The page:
BRUSSELS - In a bid to slow a torrent of migrants and refugees, Germany and other nations instituted border controls Monday, while Hungary moved to reinforce its own porous frontier a day ahead of a planned crackdown on migration.
The measures along the path most favored by asylum seekers took hold before European Union interior ministers were set discuss a plan to resettle 160,000 asylum seekers across Europe.
But the proposal to parcel them out among 22 nations has sustained heavy criticism from Central and Eastern European countries, which oppose any measure that would require them to take in refugees.
In clear signs the route through Europe was tightening, border checks were imposed by Germany, Austria and Slovakia — a sharp reversal of the policies of open frontier that has become one of the hallmarks of E.U. integration. The Czech Republic boosted security forces at the border with Austria, but have not yet reintroduced border checks.
Highway traffic from Austria to Germany backed up for miles, while Austrian authorities deployed their army to aid overwhelmed relief efforts to deal with the exodus from countries such war-scarred Syria and Iraq.
Even Germany, which has declared that there are few limits to the number of asylum seekers it can accommodate, is increasingly under strain, with fresh records of new arrivals set nearly every day.
‘‘If Germany imposes border controls, Austria also has to do that,’’ Austrian Vice Chancellor Reinhold Mitterlehner said in Vienna. The new border measures are ‘‘a clear message to those concerned that uncontrolled crossing over the border can no longer take place,’’ he said.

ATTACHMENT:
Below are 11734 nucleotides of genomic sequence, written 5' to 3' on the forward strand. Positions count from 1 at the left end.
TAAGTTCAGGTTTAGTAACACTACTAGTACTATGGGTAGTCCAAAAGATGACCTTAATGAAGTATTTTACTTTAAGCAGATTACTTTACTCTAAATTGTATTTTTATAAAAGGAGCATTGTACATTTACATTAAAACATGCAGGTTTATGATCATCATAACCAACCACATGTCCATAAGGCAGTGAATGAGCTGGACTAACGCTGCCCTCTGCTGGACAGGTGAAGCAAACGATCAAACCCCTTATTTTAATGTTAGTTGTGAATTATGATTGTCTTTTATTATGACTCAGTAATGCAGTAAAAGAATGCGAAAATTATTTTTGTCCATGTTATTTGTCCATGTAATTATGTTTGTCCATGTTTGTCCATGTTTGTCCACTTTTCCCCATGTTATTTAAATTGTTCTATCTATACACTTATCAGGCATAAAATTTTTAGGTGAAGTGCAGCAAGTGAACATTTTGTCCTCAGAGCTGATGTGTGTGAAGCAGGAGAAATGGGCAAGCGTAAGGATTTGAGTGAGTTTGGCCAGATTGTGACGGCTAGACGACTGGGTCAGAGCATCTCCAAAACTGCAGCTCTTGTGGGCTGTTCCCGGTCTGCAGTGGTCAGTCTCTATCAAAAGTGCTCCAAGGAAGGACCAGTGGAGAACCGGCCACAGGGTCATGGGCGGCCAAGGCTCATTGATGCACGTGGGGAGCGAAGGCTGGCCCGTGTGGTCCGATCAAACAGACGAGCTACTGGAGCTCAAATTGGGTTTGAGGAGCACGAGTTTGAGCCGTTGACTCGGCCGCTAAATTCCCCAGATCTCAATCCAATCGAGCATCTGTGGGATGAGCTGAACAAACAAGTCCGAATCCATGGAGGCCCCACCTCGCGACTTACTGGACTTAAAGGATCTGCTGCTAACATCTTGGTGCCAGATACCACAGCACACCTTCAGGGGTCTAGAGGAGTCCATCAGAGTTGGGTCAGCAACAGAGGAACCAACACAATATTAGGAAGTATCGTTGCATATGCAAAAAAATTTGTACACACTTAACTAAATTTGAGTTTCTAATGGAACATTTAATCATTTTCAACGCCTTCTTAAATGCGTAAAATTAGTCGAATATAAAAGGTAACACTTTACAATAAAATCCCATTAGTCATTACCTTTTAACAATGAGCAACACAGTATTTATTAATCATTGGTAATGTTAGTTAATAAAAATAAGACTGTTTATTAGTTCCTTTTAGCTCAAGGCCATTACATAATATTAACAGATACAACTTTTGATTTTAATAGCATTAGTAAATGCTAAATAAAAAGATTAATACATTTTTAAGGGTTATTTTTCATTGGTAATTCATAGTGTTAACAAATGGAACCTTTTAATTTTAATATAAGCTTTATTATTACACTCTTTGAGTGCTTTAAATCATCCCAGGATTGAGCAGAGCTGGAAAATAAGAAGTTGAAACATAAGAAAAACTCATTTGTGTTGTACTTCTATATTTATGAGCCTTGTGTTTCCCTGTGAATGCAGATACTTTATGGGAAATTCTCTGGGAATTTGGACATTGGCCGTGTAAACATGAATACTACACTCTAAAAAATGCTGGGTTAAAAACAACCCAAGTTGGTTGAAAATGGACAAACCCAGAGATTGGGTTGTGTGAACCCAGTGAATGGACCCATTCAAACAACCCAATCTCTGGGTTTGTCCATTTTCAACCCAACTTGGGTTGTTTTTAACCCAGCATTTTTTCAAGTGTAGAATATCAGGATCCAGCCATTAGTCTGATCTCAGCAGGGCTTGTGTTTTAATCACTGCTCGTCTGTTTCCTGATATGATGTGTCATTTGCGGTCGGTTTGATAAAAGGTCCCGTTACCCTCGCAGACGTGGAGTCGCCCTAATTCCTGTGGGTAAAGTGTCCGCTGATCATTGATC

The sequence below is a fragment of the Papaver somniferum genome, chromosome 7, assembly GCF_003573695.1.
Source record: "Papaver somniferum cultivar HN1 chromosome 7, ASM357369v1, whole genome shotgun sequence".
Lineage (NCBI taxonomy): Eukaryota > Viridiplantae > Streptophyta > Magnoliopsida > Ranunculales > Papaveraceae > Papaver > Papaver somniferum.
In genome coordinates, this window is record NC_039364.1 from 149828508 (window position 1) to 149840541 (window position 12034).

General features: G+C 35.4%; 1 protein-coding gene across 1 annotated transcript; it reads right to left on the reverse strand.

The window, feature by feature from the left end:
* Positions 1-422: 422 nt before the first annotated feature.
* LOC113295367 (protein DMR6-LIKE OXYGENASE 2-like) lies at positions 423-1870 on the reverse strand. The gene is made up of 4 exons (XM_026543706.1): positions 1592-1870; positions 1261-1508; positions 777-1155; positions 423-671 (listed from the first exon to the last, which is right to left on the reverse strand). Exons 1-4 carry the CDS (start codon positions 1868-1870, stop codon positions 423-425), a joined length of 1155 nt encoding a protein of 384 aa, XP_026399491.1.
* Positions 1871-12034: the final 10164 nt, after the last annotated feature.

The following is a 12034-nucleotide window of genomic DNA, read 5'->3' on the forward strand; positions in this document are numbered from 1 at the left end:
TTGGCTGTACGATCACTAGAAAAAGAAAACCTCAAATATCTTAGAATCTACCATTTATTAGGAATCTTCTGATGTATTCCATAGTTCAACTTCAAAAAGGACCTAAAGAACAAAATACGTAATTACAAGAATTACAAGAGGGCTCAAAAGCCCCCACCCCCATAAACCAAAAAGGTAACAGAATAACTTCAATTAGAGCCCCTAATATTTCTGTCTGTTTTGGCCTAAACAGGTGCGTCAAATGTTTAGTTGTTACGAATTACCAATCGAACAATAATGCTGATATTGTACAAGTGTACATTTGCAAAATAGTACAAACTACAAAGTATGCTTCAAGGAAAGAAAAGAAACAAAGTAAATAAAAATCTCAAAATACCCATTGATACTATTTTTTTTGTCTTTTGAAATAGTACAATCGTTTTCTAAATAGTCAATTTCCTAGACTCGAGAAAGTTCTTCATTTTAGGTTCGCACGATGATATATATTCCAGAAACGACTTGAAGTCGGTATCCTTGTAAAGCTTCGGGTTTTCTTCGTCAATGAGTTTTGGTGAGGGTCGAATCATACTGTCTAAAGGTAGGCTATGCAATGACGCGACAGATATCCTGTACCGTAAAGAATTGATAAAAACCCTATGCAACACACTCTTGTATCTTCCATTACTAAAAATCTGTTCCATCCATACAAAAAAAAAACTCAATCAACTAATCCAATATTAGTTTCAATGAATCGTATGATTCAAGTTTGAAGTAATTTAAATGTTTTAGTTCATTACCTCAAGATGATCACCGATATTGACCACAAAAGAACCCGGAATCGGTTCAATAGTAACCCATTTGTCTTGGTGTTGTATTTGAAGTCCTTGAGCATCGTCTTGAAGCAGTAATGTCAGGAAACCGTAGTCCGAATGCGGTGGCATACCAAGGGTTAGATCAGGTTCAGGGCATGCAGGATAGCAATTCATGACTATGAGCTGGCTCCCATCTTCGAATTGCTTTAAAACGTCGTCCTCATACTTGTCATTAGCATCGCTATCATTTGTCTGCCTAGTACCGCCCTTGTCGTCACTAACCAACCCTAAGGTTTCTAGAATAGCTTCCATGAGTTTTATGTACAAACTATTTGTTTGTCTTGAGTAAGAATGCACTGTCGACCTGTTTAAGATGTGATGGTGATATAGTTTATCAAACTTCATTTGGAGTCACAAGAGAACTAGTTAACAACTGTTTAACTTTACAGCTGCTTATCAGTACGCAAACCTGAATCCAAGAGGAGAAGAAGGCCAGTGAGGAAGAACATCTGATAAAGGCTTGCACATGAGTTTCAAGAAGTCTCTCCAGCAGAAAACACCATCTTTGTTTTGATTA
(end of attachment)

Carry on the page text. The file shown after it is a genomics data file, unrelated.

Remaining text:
On a main highway between Austria and Germany, traffic between the two nations had been blocked down to one lane, and German police were checking each car that entered, said Andreas Guske, a spokesman for the German police department of South Upper Bavaria.
Austrians have anxiously watched the flow of refugees pass through their country, generally relieved that their ultimate destination is Germany and the Scandinavian countries.
Trains from Vienna and Salzburg on Monday began to run again into Germany, after a brief interruption on Sunday, but travelers on the trains said that German authorities were stopping the trains and checking passengers’ documents onboard.
On Sunday, some 10,000 refugees crossed from Hungary into Austria, according to Austrian officials and refugee assistance groups. More than 7,000 were expected to arrive on Monday, they said.
An Austrian security official who is working on the refugee crisis said in an interview that Austria suspected that Germany may have introduced border checks to pressure Austria and other neighboring countries to commit to higher refugee quotas.
Germany has taken in by far the highest number of asylum seekers in Europe, and authorities said Monday that they could total 1 million people this year alone, up 200,000 from previous expectations.
In announcing the higher figure, German Vice Chancellor Sigmar Gabriel called for a ‘‘common European effort’’ to address the crisis. He made his comments in a letter addressed to members of his Social Democratic Party.
The Hungarian police said that more than 5,800 asylum seekers had entered their borders on Sunday, a number that significantly exceeded previous tallies.
New laws that come into effect on Tuesday criminalize unauthorized passage over the border. Refugee agencies are bracing for Hungarian authorities to significantly escalate their efforts to seal the border and sent all new asylum seekers into processing camps from which they could be deported if their claims are denied.